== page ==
of the Supreme Council of Antiquities in Egypt, announced that
Egyptian scientists were going to test the DNA of two mummified
stillborn infants found in King Tut's tomb.
He said that DNA samples taken from the fetuses "will
be compared to each other, along with those of the mummy of King
August 6, 2008, Zahi Hawass,
This is a wonderful
announcement from Zahi Hawass, but the promise it holds may not be
Last year DNA
testing was done on the purported mummy of Queen Hatshepsut. This
was announced widely announced and heralded in a Discovery Channel
documentary entitled "Secrets of Egypt's Lost Queen."
What's more, the DNA testing would take place in a Discovery
Channel-funded DNA lab. But read the first part of a Washington
Post article (published December 22, 2007) in which the
reporter criticizes what happened:
after Egypt boldly announced that archaeologists had identified
a mummy as the most powerful queen of her time, scientists in a
museum basement are still analyzing DNA from the bald,
3,500-year-old corpse to try to back up the claim aired on TV.
Progress is slow. So far, results indicate the linen-wrapped
mummy is most likely, but not conclusively, the female pharaoh
Queen Hatshepsut, who ruled for 20 years in the 15th century
B.C. Running its own ancient-DNA lab is a major step forward for
Egypt, which for decades has seen foreigners take most of the
credit for major discoveries here. It's time Egyptian scientists
took charge, said Zahi Hawass, Egypt's antiquities chief who
spearheaded the quest to find Hatshepsut and build the lab.
"Egyptology, for the last 200 years, it has been led by
foreigners." But the Hatshepsut discovery also highlights
the struggle to back up recent spectacular findings in Egypt,
including the unearthing of ancient tombs and mummies,
investigations into how King Tut died, and even the discovery in
the Siwa oasis of possibly the world's oldest human footprint.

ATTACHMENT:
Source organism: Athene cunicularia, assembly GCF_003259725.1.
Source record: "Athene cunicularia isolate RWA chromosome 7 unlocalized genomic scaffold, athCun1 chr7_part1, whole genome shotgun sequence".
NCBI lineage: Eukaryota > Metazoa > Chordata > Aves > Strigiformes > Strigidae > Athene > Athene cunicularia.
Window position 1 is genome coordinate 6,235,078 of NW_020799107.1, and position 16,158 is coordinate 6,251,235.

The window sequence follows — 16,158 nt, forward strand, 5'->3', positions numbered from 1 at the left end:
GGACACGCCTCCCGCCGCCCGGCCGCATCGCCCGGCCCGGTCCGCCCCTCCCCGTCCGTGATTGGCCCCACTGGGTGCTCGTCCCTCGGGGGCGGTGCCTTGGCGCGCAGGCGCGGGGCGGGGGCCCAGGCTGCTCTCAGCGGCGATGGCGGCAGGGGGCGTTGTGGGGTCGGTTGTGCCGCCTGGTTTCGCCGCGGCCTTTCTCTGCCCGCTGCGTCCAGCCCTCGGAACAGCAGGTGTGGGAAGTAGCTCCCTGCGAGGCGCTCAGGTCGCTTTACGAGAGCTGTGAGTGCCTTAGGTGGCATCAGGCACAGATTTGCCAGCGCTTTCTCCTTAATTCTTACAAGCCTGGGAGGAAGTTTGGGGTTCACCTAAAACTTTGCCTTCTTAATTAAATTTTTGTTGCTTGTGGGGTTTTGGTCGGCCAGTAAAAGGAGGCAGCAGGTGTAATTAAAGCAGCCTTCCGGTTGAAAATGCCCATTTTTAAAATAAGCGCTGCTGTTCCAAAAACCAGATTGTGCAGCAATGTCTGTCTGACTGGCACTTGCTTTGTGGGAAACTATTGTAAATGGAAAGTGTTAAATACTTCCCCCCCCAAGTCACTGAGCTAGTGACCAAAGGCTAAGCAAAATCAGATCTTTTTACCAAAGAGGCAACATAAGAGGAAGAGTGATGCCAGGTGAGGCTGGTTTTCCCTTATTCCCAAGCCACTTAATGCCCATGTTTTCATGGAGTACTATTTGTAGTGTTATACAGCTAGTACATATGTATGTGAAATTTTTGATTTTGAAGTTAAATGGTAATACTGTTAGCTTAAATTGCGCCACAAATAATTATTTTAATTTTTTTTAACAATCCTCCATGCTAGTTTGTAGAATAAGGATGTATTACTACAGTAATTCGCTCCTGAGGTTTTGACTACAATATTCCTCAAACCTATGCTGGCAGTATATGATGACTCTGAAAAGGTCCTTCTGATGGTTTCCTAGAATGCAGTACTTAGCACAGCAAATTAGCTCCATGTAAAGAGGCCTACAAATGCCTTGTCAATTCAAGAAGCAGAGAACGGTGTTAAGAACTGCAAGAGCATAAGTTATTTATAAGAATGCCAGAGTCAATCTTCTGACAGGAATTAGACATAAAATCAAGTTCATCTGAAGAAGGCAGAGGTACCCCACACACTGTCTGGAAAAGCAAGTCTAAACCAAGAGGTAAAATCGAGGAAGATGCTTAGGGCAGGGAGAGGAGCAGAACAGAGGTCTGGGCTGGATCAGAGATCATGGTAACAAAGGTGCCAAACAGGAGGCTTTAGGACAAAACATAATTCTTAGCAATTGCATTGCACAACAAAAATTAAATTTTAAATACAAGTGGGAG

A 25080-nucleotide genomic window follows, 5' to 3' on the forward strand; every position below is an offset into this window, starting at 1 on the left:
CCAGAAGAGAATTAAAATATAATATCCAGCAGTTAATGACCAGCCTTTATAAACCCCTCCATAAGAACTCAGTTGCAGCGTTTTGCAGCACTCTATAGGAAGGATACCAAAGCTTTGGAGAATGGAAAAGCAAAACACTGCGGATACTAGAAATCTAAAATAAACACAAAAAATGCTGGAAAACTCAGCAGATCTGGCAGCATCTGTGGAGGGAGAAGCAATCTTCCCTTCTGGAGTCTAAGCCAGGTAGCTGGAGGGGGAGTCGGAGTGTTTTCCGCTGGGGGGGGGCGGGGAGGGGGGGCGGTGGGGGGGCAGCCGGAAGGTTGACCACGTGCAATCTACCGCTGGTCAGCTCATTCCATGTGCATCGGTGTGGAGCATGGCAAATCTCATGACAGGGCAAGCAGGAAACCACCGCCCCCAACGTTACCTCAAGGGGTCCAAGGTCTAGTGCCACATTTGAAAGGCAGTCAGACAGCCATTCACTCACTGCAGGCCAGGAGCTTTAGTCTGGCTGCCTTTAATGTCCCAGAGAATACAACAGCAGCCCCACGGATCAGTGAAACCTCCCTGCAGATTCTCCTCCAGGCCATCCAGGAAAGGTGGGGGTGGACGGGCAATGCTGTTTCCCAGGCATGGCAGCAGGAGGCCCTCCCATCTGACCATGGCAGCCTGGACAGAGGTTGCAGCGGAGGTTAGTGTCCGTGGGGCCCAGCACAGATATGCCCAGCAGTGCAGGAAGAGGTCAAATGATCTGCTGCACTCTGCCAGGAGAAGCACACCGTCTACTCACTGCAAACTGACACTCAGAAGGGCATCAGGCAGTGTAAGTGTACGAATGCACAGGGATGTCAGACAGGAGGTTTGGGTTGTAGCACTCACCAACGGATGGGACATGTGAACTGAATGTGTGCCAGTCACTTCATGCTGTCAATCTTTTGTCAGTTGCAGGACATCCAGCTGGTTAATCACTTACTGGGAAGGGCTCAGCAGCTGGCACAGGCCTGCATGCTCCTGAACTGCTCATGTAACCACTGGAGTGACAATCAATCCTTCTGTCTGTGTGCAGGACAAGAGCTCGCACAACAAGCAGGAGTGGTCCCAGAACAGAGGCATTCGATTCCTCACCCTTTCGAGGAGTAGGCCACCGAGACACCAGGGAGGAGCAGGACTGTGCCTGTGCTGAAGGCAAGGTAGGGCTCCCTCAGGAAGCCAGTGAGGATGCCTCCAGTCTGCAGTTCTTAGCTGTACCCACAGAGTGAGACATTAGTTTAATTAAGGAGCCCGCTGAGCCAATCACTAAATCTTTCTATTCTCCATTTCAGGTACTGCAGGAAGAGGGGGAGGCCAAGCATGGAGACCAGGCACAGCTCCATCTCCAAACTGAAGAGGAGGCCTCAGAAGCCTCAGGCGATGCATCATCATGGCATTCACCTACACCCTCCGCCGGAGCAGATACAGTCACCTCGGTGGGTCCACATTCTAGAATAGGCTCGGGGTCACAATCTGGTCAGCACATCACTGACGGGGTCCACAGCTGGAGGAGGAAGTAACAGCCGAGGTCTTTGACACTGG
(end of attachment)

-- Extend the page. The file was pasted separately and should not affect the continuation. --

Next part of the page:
So far, the science shown in the Discovery Channel's
"Secrets of Egypt's Lost Queen" has not been published
in a reputable peer-reviewed scientific journal--the gold
standard of scientific research worldwide...
And in another article
written by the Associated Press in June 2008, the writer discusses
the promise of another DNA test, this one on a possible King
plans to conduct a DNA test on a 3,500-year-old mummy to
determine if it is King Thutmose I, one of the most important
pharaohs, the country's chief archaeologist said Thursday. Zahi
Hawass, Egypt's antiquities chief, said the DNA test and an
X-ray will be carried out on a mummy found at the site of
ancient Thebes on the west bank of the Nile, what is today
Luxor's Valley of the Kings, the Middle East News Agency
reported. Hawass said a mummy on display in the Egyptian Museum
that was purported for many years to be Thutmose I was not
actually the ancient ruler's remains. Thutmose I was the third
pharaoh of Egypt's 18th dynasty of pharaohs. His reign is
generally dated from 1506 to 1493 B.C. He was succeeded by his
son Thutmose II, who in turn was succeeded by Thutmose II's
sister, Hatshepsut, ancient Egypt's most powerful female
pharaoh. Egypt has acquired a $5 million DNA lab, funded by the
Discovery Channel, which has become a centerpiece of an
ambitious plan to identify mummies and re-examine the royal
mummy collection. The best way to obtain accurate results is
from the DNA found in a cell's nucleus because it contains
information from both parents. But mummy DNA is usually so
deteriorated that the chances of finding usable nuclear DNA are
slim. Hawass did not say what the mummy's DNA will be compared
to in the attempt to identify it. Last year, Egypt started a DNA
test on a female mummy to determine whether it is Queen
Hatshepsut. The results were never made public. There is some
secrecy surrounding Egypt's DNA testing of mummies....
Why the reluctance to
share the results? Why the unwillingness to publish? Why the
refusal to double check the results by sending them to another DNA
lab elsewhere in the world?
Over the years, many
reputable teams of scientists have applied to Egyptian authorities
to test the DNA of some very famous Egyptian mummies, including
King Tut himself and Rameses I. According to an article in London's
Sunday Times, Egyptian officials may have blocked research
on King Tut, because "they feared Israel would use the tests
to suggest the boy pharaoh was related to Hebrew patriarchs."
And in another article at Thetimes.co.uk, noted Egyptian
archaeologist Zahi Hawass is quoted as saying that DNA testing “is
not always accurate and cannot be done with complete success when
dealing with mummies. Until we know for sure that it is accurate,
we will not use it in our research.”
Is this a case of too
much information may be a dangerous thing? He has also said, more
recently, that the DNA of Egyptian mummies can only be tested by
the Egyptians themselves.
As long as politics
plays any part in the scientific study of DNA from Egyptian
mummies, the results will be less than meaningful.